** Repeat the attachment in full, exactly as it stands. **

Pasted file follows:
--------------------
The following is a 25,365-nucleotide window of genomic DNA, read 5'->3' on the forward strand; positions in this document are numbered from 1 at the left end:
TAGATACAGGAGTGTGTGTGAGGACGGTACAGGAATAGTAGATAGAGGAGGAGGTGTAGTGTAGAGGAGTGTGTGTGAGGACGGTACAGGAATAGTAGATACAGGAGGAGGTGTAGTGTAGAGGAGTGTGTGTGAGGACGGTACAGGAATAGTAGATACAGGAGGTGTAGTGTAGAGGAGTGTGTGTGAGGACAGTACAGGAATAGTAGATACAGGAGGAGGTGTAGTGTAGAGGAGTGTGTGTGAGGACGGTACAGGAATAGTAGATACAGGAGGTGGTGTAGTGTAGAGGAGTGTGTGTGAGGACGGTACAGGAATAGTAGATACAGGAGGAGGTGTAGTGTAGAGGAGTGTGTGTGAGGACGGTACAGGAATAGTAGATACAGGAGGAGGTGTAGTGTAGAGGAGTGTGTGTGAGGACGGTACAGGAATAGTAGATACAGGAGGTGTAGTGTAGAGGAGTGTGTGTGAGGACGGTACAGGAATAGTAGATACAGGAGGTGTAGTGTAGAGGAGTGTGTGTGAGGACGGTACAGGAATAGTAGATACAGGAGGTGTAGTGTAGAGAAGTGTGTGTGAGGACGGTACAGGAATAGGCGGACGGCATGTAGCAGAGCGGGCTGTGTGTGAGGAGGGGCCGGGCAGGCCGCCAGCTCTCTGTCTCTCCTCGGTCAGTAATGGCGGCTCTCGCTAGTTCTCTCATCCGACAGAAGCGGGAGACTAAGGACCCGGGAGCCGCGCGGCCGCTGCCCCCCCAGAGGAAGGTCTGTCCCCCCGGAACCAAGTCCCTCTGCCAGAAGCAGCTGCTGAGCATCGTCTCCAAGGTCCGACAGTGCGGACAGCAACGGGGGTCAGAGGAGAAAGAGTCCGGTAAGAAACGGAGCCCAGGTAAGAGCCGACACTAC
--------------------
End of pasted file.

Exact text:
The following is a 25,365-nucleotide window of genomic DNA, read 5'->3' on the forward strand; positions in this document are numbered from 1 at the left end:
TAGATACAGGAGTGTGTGTGAGGACGGTACAGGAATAGTAGATAGAGGAGGAGGTGTAGTGTAGAGGAGTGTGTGTGAGGACGGTACAGGAATAGTAGATACAGGAGGAGGTGTAGTGTAGAGGAGTGTGTGTGAGGACGGTACAGGAATAGTAGATACAGGAGGTGTAGTGTAGAGGAGTGTGTGTGAGGACAGTACAGGAATAGTAGATACAGGAGGAGGTGTAGTGTAGAGGAGTGTGTGTGAGGACGGTACAGGAATAGTAGATACAGGAGGTGGTGTAGTGTAGAGGAGTGTGTGTGAGGACGGTACAGGAATAGTAGATACAGGAGGAGGTGTAGTGTAGAGGAGTGTGTGTGAGGACGGTACAGGAATAGTAGATACAGGAGGAGGTGTAGTGTAGAGGAGTGTGTGTGAGGACGGTACAGGAATAGTAGATACAGGAGGTGTAGTGTAGAGGAGTGTGTGTGAGGACGGTACAGGAATAGTAGATACAGGAGGTGTAGTGTAGAGGAGTGTGTGTGAGGACGGTACAGGAATAGTAGATACAGGAGGTGTAGTGTAGAGAAGTGTGTGTGAGGACGGTACAGGAATAGGCGGACGGCATGTAGCAGAGCGGGCTGTGTGTGAGGAGGGGCCGGGCAGGCCGCCAGCTCTCTGTCTCTCCTCGGTCAGTAATGGCGGCTCTCGCTAGTTCTCTCATCCGACAGAAGCGGGAGACTAAGGACCCGGGAGCCGCGCGGCCGCTGCCCCCCCAGAGGAAGGTCTGTCCCCCCGGAACCAAGTCCCTCTGCCAGAAGCAGCTGCTGAGCATCGTCTCCAAGGTCCGACAGTGCGGACAGCAACGGGGGTCAGAGGAGAAAGAGTCCGGTAAGAAACGGAGCCCAGGTAAGAGCCGACACTAC